another mystery quote

Geoffrey Steven Nathan geoffnathan at WAYNE.EDU
Tue Nov 20 17:03:02 UTC 2012

Wikipedia appears to think so:

Seems to be more a typo than a serious scholarly lapse... (not that I think much of Bennett).

Geoffrey S. Nathan
Faculty Liaison, C&IT
and Professor, Linguistics Program
+1 (313) 577-1259 (C&IT)

----- Original Message -----

> From: "Stephen Goranson" <goranson at DUKE.EDU>
> Sent: Tuesday, November 20, 2012 11:28:19 AM
> Subject: Re: another mystery quote

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> -----------------------
> Sender: American Dialect Society <ADS-L at LISTSERV.UGA.EDU>
> Poster: Stephen Goranson <goranson at DUKE.EDU>
> Subject: Re: another mystery quote
> -------------------------------------------------------------------------------

> Jean de Bueil ?

> Stephen Goranson
> ________________________________________
> From: American Dialect Society [ADS-L at LISTSERV.UGA.EDU] on behalf of
> Jonathan Lighter [wuxxmupp2000 at GMAIL.COM]
> Sent: Tuesday, November 20, 2012 11:01 AM
> Subject: [ADS-L] another mystery quote

> William Bennett's hot new inspiration anthology for teenage boys (No
> girls
> allowed!), called _The Book of Man_, includes (p. 36) a paragraph
> from a
> certain French knight who went by the moniker of Jean de Brueil.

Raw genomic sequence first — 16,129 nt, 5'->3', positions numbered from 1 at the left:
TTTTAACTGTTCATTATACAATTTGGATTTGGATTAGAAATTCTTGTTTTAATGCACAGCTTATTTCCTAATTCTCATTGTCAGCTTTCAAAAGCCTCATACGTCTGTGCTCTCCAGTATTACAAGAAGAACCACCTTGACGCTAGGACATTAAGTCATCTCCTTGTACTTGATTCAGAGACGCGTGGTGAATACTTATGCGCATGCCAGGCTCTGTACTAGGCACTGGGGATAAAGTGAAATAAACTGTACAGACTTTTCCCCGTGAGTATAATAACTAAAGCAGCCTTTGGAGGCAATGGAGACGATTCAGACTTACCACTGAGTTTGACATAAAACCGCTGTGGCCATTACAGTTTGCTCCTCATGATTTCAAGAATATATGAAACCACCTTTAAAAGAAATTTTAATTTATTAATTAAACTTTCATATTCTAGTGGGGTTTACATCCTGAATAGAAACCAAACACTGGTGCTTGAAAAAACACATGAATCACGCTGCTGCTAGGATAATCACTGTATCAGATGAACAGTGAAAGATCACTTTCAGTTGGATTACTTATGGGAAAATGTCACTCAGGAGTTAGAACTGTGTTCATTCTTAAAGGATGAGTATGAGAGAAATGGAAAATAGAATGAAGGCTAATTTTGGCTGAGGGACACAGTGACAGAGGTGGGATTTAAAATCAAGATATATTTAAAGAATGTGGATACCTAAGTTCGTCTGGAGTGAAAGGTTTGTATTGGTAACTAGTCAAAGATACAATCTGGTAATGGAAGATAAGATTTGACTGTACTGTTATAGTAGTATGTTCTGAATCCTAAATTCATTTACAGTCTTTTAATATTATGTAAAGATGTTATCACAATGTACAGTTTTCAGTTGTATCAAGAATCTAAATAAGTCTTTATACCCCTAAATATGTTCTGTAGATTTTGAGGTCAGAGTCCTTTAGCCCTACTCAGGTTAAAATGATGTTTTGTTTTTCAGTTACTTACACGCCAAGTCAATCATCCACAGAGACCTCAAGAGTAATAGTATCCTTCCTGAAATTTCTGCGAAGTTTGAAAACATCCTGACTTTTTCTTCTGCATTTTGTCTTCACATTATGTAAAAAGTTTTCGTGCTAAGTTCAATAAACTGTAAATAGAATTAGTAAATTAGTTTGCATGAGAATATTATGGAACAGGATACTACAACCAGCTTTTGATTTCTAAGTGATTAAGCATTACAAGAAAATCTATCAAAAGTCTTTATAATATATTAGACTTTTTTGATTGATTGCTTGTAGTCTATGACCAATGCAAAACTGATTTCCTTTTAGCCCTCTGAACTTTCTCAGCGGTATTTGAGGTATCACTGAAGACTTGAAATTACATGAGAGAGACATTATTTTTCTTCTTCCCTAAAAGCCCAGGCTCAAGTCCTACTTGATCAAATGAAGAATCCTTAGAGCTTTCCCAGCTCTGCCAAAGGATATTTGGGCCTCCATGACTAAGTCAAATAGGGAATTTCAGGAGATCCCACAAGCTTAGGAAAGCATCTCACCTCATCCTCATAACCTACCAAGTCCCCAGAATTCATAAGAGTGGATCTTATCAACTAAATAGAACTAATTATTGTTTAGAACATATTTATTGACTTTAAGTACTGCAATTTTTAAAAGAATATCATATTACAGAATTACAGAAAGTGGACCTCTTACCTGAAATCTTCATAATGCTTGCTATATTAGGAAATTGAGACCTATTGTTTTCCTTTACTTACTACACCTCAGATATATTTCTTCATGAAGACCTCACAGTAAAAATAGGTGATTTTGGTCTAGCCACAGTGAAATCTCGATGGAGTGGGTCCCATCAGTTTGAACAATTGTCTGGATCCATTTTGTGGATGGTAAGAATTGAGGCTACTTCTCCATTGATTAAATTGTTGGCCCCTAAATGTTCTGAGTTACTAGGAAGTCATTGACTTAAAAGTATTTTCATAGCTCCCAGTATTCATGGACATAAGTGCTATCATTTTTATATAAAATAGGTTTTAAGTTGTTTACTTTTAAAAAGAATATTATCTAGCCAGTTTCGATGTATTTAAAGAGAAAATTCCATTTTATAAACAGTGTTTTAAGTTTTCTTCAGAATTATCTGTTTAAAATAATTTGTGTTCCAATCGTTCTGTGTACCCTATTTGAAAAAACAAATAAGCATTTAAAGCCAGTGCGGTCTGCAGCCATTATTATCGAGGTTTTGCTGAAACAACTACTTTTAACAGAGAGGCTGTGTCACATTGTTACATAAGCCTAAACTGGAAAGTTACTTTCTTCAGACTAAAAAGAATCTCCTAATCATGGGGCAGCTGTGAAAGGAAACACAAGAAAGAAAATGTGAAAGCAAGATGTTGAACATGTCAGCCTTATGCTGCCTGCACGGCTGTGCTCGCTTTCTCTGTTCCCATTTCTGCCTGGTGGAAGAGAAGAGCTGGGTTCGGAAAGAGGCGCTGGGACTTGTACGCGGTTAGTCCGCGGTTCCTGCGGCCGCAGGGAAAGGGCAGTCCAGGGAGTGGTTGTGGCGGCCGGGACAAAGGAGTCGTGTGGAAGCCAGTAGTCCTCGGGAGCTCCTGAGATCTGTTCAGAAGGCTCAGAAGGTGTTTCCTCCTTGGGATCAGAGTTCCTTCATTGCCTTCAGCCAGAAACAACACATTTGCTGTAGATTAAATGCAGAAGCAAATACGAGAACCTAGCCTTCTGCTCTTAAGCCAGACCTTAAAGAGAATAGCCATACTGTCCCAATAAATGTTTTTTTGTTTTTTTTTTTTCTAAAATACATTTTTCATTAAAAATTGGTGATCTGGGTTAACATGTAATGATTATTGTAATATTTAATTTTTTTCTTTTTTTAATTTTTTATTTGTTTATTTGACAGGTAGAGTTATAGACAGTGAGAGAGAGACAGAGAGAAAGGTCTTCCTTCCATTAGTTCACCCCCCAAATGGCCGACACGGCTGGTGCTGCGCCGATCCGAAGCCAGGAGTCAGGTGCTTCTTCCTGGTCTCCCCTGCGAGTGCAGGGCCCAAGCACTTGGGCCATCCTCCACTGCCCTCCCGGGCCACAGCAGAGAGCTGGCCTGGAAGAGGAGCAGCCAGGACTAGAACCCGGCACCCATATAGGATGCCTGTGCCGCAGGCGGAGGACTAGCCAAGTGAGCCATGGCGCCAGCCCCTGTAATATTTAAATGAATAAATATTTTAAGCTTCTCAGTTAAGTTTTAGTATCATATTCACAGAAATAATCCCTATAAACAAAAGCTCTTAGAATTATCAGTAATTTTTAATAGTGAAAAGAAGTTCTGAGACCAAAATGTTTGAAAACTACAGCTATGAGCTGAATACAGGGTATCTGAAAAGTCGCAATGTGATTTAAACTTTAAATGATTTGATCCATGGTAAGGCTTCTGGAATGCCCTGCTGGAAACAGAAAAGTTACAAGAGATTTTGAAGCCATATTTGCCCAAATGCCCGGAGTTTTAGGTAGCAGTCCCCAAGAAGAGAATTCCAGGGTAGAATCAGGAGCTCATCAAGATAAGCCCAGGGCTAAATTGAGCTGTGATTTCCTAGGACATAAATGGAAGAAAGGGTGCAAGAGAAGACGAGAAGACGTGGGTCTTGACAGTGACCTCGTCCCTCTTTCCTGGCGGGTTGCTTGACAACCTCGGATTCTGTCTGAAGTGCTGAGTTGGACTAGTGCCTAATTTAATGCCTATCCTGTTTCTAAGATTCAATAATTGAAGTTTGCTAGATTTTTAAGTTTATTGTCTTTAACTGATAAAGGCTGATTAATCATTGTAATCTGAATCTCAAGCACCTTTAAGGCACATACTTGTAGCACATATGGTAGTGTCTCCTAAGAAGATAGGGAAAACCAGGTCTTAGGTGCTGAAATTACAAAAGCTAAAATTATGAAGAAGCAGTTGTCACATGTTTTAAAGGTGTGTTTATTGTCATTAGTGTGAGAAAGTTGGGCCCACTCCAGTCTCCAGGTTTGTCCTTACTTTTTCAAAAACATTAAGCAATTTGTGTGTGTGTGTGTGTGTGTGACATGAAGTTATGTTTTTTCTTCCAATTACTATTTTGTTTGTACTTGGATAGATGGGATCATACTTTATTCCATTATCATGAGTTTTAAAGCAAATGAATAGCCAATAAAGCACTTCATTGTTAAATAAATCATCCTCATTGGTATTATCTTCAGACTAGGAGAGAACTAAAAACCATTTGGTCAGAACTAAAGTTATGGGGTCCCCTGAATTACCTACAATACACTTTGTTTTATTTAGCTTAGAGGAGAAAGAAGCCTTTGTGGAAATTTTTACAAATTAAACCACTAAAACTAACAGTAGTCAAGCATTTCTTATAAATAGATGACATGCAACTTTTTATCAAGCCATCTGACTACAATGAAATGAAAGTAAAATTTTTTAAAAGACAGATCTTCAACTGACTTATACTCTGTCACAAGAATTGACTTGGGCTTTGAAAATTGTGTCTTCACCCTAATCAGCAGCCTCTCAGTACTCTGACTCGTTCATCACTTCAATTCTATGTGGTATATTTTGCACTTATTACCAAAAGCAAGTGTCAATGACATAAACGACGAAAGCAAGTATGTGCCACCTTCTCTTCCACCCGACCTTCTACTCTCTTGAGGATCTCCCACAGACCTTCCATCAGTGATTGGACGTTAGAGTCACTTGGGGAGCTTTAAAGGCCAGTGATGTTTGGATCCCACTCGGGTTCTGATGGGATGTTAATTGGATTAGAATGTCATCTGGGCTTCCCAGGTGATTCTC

> The quote appears in Robert Bly's _Iron John_ (1990) where poet Bly
> tells
> us that it was "found" by the "aikido student and master Terry Dobson
> who
> has taught so many of us the goodness possible inside the warrior"
> (p.
> 2004, p. 137). It was allegedly "spoken" in 1465.

> But surprise! I find no earlier mention of this "Jean de Brueil" (or
> Breuil/ Bruil/ Brule) anywhere in GB, JSTOR or the Net itself. Same
> for his
> alleged words.

> The quote begins:

> "Battle is joyous thing. We love each other so much in battle. If we
> see
> that our cause is just and our kinsmen fight boldly, tears come to
> our
> eyes. A sweet joy rises in our hearts...."

> You get the picture.

> Surely a distinguished and meticulous Harvard graduate, political
> philosopher, and radio host like Dr. Bennett, who notes that the
> "Athenians
> and Spartans fought a bloody and horrific [Peloponnesian] war for
> freedom"
> (instead of out of suspicion and jealousy, as Thucydides imagined)
> must
> have double- and triple-checked the passage for authenticity. Thus,
> among
> the acknowledgments, he is careful to assure us that, yes, the
> passage is
> "by Jean de Brueil."

> No further information is given.

> Garson?

> JL

> --
> "If the truth is half as bad as I think it is, you can't handle the
> truth."

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